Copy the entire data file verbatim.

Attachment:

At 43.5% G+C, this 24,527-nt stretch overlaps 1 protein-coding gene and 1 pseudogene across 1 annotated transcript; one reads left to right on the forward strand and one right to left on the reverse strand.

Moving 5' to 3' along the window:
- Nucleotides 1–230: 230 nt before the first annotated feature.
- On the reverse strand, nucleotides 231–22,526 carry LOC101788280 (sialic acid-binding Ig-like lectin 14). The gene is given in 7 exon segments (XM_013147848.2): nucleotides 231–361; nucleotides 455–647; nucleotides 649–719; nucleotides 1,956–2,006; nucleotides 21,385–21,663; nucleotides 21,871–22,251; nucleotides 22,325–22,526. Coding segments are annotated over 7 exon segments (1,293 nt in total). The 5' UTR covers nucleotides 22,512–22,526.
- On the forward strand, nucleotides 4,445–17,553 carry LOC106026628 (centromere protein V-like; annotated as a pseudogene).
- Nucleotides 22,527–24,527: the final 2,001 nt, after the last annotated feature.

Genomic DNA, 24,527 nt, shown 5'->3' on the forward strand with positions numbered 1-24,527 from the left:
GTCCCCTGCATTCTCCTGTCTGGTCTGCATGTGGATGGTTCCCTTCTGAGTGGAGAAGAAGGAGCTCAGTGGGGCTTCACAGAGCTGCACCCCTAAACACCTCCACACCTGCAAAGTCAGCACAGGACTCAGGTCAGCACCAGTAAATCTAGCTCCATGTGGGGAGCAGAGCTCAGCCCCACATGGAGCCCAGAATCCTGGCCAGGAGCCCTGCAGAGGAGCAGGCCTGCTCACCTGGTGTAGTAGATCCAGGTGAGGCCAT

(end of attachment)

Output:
At 43.5% G+C, this 24,527-nt stretch overlaps 1 protein-coding gene and 1 pseudogene across 1 annotated transcript; one reads left to right on the forward strand and one right to left on the reverse strand.

Moving 5' to 3' along the window:
- Nucleotides 1–230: 230 nt before the first annotated feature.
- On the reverse strand, nucleotides 231–22,526 carry LOC101788280 (sialic acid-binding Ig-like lectin 14). The gene is given in 7 exon segments (XM_013147848.2): nucleotides 231–361; nucleotides 455–647; nucleotides 649–719; nucleotides 1,956–2,006; nucleotides 21,385–21,663; nucleotides 21,871–22,251; nucleotides 22,325–22,526. Coding segments are annotated over 7 exon segments (1,293 nt in total). The 5' UTR covers nucleotides 22,512–22,526.
- On the forward strand, nucleotides 4,445–17,553 carry LOC106026628 (centromere protein V-like; annotated as a pseudogene).
- Nucleotides 22,527–24,527: the final 2,001 nt, after the last annotated feature.

Genomic DNA, 24,527 nt, shown 5'->3' on the forward strand with positions numbered 1-24,527 from the left:
GTCCCCTGCATTCTCCTGTCTGGTCTGCATGTGGATGGTTCCCTTCTGAGTGGAGAAGAAGGAGCTCAGTGGGGCTTCACAGAGCTGCACCCCTAAACACCTCCACACCTGCAAAGTCAGCACAGGACTCAGGTCAGCACCAGTAAATCTAGCTCCATGTGGGGAGCAGAGCTCAGCCCCACATGGAGCCCAGAATCCTGGCCAGGAGCCCTGCAGAGGAGCAGGCCTGCTCACCTGGTGTAGTAGATCCAGGTGAGGCCAT